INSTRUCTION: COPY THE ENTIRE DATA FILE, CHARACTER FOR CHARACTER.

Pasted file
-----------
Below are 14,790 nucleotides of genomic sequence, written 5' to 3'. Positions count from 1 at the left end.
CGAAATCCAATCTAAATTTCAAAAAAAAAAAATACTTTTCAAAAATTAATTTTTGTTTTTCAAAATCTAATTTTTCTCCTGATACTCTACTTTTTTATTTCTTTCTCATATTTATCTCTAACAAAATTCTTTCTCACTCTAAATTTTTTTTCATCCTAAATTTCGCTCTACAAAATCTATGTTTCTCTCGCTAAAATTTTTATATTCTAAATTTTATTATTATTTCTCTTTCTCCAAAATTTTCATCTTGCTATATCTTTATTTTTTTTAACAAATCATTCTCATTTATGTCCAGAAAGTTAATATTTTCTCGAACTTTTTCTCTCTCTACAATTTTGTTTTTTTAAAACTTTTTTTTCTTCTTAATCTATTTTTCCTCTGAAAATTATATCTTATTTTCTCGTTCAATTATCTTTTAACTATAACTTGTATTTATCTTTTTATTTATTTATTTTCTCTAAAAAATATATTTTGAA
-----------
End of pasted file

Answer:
Below are 14,790 nucleotides of genomic sequence, written 5' to 3'. Positions count from 1 at the left end.
CGAAATCCAATCTAAATTTCAAAAAAAAAAAATACTTTTCAAAAATTAATTTTTGTTTTTCAAAATCTAATTTTTCTCCTGATACTCTACTTTTTTATTTCTTTCTCATATTTATCTCTAACAAAATTCTTTCTCACTCTAAATTTTTTTTCATCCTAAATTTCGCTCTACAAAATCTATGTTTCTCTCGCTAAAATTTTTATATTCTAAATTTTATTATTATTTCTCTTTCTCCAAAATTTTCATCTTGCTATATCTTTATTTTTTTTAACAAATCATTCTCATTTATGTCCAGAAAGTTAATATTTTCTCGAACTTTTTCTCTCTCTACAATTTTGTTTTTTTAAAACTTTTTTTTCTTCTTAATCTATTTTTCCTCTGAAAATTATATCTTATTTTCTCGTTCAATTATCTTTTAACTATAACTTGTATTTATCTTTTTATTTATTTATTTTCTCTAAAAAATATATTTTGAA